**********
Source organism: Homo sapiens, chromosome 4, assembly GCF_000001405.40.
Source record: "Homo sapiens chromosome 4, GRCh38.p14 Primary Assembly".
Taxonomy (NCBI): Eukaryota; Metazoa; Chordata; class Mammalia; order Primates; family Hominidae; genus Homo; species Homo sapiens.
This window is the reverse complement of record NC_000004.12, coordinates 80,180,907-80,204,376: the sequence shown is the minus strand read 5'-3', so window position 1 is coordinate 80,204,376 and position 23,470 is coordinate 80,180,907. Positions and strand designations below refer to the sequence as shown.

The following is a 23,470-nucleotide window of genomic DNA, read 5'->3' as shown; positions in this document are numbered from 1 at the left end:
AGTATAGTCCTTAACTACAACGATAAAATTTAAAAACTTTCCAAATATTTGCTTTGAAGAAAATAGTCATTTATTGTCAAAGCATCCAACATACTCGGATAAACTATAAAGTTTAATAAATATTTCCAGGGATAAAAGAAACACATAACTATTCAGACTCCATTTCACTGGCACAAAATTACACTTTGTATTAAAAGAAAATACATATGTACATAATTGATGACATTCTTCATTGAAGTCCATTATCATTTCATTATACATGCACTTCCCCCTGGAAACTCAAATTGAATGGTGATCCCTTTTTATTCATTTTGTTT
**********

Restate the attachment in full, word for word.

Source organism: Homo sapiens, chromosome 4, assembly GCF_000001405.40.
Source record: "Homo sapiens chromosome 4, GRCh38.p14 Primary Assembly".
Taxonomy (NCBI): Eukaryota; Metazoa; Chordata; class Mammalia; order Primates; family Hominidae; genus Homo; species Homo sapiens.
This window is the reverse complement of record NC_000004.12, coordinates 80,180,907-80,204,376: the sequence shown is the minus strand read 5'-3', so window position 1 is coordinate 80,204,376 and position 23,470 is coordinate 80,180,907. Positions and strand designations below refer to the sequence as shown.

The following is a 23,470-nucleotide window of genomic DNA, read 5'->3' as shown; positions in this document are numbered from 1 at the left end:
AGTATAGTCCTTAACTACAACGATAAAATTTAAAAACTTTCCAAATATTTGCTTTGAAGAAAATAGTCATTTATTGTCAAAGCATCCAACATACTCGGATAAACTATAAAGTTTAATAAATATTTCCAGGGATAAAAGAAACACATAACTATTCAGACTCCATTTCACTGGCACAAAATTACACTTTGTATTAAAAGAAAATACATATGTACATAATTGATGACATTCTTCATTGAAGTCCATTATCATTTCATTATACATGCACTTCCCCCTGGAAACTCAAATTGAATGGTGATCCCTTTTTATTCATTTTGTTT